The Templates extension provides internal structure to Radiant pages which adds an extra layer
of flexibility in Layout development. This allows my one Layout to serve as a wireframe for the entire site, with many different page designs filling the “content well.” I now only need a single tag within the Layout to accomplish this. Thus we simplify and ensure layout consistency in the creation of pages by the end user of the CMS.
The current version of the Templates extension is intended for use with Radiant 0.9.1 or higher, since its UI was made to match the new “Blade” UI of Radiant 9. It may work with earlier versions, but there are no guarantees. The radiant-0.7.1 branch works with Radiant >= 0.7.1 and < 0.9.
- 1.0.8 – added template selector to add_child dropdown on Admin Page index
- 1.0.7 – fixed spec deprecations, confirmed compatible with Radiant 1.1.3
- 1.0.0 – gemified by Andrew vonderLuft, March 2011
- 0.9 – Radiant 0.9 Blade UI, i18n additions Andrew vonderLuft, January 2011 -
- — Radiant 0.8 compatible, Andrew vonderLuft, May 2010
- — Refactored to standard structure under /admin, admin UI for Part Types added, backward compatibility to < 0.8, by Andrew vonderLuft, November 2009,
- — Refactored by Sean Cribbs, August 2008
- — Radiant 0.7 Compatible, March 2009 (radiant-0.7.1 branch)
- — Created by Sean Cribbs, September 2007
- add radiant-templates-extension to your Gemfile and run `bundle`
rake radiant:extensions:templates:migrate rake radiant:extensions:templates:update
- From your Radiant root run:
git clone git://github.com/avonderluft/radiant-templates-extension.git ./vendor/extensions/templates rake radiant:extensions:templates:migrate rake radiant:extensions:templates:update
- Restart your radiant app, and you should be good to go.
For each new template:
- Add the template parts, specifying the part type, and their filters. Each part will be editable in the page interface.
- Create the structure of the page, using the template parts you have created.
- Specify the Layout and page class that will be used by pages with a given template.
Let’s say I want a template for press releases. Press releases consist of a short description which also serves as the first paragraph, a longer description, a location, contact information, and standard information about the company. So I would create the new template like so:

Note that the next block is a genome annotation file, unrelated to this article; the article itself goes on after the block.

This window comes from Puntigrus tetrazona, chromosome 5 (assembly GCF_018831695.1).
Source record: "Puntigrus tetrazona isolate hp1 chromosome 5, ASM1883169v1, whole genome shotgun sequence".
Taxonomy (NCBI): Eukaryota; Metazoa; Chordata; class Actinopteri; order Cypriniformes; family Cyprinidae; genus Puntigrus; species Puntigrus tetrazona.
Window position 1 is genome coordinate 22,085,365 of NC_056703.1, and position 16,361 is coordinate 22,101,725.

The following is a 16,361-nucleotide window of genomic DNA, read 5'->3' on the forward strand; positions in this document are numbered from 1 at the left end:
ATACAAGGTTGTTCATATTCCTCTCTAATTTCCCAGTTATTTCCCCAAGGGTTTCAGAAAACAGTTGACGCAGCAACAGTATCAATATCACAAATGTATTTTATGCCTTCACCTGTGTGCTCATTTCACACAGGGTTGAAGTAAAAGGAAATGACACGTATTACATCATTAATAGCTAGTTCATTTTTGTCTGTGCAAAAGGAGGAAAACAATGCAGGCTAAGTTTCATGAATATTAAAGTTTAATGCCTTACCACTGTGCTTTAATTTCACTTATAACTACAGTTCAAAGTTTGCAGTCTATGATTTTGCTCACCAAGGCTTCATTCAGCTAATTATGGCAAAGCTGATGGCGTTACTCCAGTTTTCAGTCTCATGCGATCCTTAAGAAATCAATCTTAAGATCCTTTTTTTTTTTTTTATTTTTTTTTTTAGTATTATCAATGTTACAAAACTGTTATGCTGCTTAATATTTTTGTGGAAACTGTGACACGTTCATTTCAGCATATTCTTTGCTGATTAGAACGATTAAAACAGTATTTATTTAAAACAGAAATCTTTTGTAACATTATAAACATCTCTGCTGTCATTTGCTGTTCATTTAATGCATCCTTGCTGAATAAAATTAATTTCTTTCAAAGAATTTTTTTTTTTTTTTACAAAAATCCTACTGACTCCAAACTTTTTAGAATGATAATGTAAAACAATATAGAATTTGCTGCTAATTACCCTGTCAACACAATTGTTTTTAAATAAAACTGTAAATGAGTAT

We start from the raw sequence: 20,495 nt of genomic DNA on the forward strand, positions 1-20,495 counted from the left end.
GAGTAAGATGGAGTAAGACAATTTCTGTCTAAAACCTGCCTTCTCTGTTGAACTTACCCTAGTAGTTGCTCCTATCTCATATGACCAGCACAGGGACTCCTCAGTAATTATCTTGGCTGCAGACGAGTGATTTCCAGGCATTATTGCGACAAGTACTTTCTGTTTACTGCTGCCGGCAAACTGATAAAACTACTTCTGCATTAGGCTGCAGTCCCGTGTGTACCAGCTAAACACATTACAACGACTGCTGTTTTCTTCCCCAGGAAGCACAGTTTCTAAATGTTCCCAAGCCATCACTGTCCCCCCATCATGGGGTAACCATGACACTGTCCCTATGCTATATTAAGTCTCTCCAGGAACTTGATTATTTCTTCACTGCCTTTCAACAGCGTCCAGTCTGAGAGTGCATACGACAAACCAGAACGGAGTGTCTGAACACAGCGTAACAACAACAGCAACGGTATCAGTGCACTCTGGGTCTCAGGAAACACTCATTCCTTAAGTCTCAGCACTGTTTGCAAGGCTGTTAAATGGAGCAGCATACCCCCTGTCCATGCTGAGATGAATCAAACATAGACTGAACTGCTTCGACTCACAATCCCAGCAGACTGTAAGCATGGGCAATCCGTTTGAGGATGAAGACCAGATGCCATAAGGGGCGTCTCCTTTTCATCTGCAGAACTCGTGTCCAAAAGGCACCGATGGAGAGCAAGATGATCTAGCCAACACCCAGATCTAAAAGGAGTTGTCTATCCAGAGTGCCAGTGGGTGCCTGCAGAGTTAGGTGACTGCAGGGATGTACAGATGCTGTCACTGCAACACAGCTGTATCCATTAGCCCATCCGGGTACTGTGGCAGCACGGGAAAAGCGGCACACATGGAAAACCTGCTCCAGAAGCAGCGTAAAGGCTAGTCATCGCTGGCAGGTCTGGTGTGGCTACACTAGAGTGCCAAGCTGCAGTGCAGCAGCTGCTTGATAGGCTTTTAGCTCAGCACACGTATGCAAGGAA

For each template part, you specify name, description, type (part type) and filter (formatting filter like Textile or Markdown):
The would be, respectively, for the needed parts:
- Location, City of Origin, One-line, none
- Short description, Introductory blurb, One-line, none
- Long description, The full text of the Press Release, Plain textarea, Textile
- Contact information, Whom to contact for details, Plain textarea, Textile
Now you set the structure (which becomes the ‘body’ page-part) to be something like:
<div class="press-release"> <p class="contact"><r:content part="Contact information" /></p> <p><strong><r:date format="%d %m %Y"/>, <r:content part="Location"/></strong> - <r:content part="Short description"/> </p> <r:content part="Long description" /> <r:snippet name="corporate-press-release-blurb" /> </div>
This will not be visible to the Page Editors. They will only see the Template parts you’ve defined, along with their descriptions as form field labels.
Finally, at the bottom of the Edit page, set the Layout (normally your standard one), and Page Type according to preference. These cannot be changed by the Page editors.
- Click “Add Child” to create a child page an existing page.
- Dropdown menu appears listing “Blank Page” (no template), and all the currently defined templates.
- Select the template you wish for the new page.
- Voilá. Now just fill in the template-defined page parts.
- When editing a page, you will see the Template Selector at the top left, just to the right of the ’Edit Page header.
- Click this to see all available templates
- To change to another template, simply select it, and then save the page (Simply selecting it will not change it — you must save the page).
WARNING: For page parts of your old template, if your new template does a page parts of the same name, then that content will be lost. This is a good reason to follow naming standards when creating templates, e.g. define a page part “main_content” for all your templates.
Only Admin users have access to create and edit part types. Default part types should not be removed. Care should be taken in editing them, since any change to part type will affect every template which uses it, and hence potentially every page which is built with any of those templates.
Each Part type has Name and Field Type (e.g. radio_button, or text_field). They also have optional Field Class and Field Style, by which the admin user can alter the display characteristics of the parts to the page editors.
Normally new part types would only be created to refine display characteristics. For example, you might want a “Small Textarea” part type, which would be exactly the same as the default “Plain Textarea” part type, except that Field Style would have “height:80px”.
Thanks to Digital Pulp for funding the initial development of this extension
for use in the Redken project, and to Con-way for funding further